Remember that whatever type of education your child has, it will still be a big investment of your own time. But know that with homeschooling, it is still highly possible to keep your child at the standard grade level, if not above.
With the same amount of time that you would be putting in on homework alone at a public school. And if anything, when homeschooling you are able to be a lot more flexible to suit you.
You’re a lot more prepared than you think
If your little one is still pretty young, then things will be a lot easier for you than waiting until they have attended a few years in public school first. When they’re little, as a parent you are most likely already doing activities with them.
Like reading books, painting or drawing, and playing outside with them. And essentially, this is what they would be doing at school anyway. So this way the transition between early childhood activities will be smooth and easy into the learning aspect of reading and writing, because you already cover those things together. So you’re a lot more prepared than you may have originally thought.
Just keep an eye out for signs that your child is ready to move onto something a little more challenging once they’ve got the hang of the basics, as this is how they will improve. Then you can bring out textbooks for guidance like this website provides.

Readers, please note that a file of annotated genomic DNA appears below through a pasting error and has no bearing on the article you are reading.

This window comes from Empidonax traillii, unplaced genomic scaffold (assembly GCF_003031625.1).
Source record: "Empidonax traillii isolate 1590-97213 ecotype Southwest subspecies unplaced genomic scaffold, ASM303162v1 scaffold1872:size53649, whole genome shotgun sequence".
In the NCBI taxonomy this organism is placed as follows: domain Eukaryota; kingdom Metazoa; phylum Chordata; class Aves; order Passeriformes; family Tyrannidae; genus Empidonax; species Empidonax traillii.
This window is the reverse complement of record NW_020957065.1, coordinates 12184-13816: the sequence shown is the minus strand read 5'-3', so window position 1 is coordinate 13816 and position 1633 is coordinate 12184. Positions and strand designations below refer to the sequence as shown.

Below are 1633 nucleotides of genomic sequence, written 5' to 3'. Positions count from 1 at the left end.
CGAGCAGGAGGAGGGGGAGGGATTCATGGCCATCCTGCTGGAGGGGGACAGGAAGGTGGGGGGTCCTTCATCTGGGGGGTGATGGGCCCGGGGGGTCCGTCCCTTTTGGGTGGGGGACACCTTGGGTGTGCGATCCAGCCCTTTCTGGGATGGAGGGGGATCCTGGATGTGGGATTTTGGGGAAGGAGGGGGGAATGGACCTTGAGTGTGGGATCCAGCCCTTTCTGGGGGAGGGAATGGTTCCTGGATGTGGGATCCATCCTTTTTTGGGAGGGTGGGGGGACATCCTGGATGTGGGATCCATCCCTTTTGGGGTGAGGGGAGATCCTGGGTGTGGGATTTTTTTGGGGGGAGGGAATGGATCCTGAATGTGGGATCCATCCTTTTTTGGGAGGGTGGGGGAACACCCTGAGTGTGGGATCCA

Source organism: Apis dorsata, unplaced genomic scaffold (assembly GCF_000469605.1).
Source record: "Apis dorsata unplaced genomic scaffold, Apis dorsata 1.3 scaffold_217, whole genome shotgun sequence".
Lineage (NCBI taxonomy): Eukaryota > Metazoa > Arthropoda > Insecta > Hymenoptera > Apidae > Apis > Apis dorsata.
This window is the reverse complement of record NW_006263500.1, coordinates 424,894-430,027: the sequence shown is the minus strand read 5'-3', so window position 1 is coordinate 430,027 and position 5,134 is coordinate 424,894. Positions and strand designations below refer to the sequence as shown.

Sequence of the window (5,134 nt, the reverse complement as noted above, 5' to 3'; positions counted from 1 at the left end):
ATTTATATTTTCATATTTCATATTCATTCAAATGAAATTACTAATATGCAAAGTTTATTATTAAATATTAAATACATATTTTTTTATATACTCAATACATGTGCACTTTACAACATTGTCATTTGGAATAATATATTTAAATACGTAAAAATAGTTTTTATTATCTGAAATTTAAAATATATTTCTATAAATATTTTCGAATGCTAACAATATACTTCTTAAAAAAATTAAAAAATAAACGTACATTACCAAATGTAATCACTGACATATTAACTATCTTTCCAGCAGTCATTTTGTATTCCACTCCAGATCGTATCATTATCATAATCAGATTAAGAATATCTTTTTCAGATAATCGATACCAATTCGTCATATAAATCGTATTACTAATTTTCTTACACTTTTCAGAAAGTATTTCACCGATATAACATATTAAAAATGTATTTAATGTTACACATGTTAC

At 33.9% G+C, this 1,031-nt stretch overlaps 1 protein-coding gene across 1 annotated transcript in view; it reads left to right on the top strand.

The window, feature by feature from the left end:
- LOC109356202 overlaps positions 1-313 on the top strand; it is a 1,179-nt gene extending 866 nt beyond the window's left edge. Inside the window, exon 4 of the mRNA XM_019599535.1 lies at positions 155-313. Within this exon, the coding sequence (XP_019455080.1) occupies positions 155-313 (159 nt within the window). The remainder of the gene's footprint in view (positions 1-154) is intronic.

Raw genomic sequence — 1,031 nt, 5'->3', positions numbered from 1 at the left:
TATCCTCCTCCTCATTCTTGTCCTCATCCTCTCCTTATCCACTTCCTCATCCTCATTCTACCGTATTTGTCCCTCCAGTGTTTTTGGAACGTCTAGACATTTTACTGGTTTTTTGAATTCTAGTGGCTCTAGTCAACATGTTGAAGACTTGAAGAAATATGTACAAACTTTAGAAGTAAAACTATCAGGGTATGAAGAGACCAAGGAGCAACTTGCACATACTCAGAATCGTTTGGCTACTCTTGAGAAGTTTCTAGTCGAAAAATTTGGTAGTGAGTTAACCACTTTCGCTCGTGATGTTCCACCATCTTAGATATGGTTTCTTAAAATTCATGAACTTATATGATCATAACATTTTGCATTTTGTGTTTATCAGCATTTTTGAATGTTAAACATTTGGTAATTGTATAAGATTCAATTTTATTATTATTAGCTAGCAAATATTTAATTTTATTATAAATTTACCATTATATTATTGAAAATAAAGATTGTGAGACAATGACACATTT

Ensuring you go in the right direction. You will also have an insight into how your child learns best, and that way you grow in confidence as a teacher too because you have a true understanding of their needs.
If your family follows the Christian faith and you attend a particular church within your community, you can also have your children participate in Bible study sessions.
These sessions are another great way your kids can meet other children their own age. These weekly events are a great way for your children to enhance their social skills, form lasting friendships, and strengthen their faith.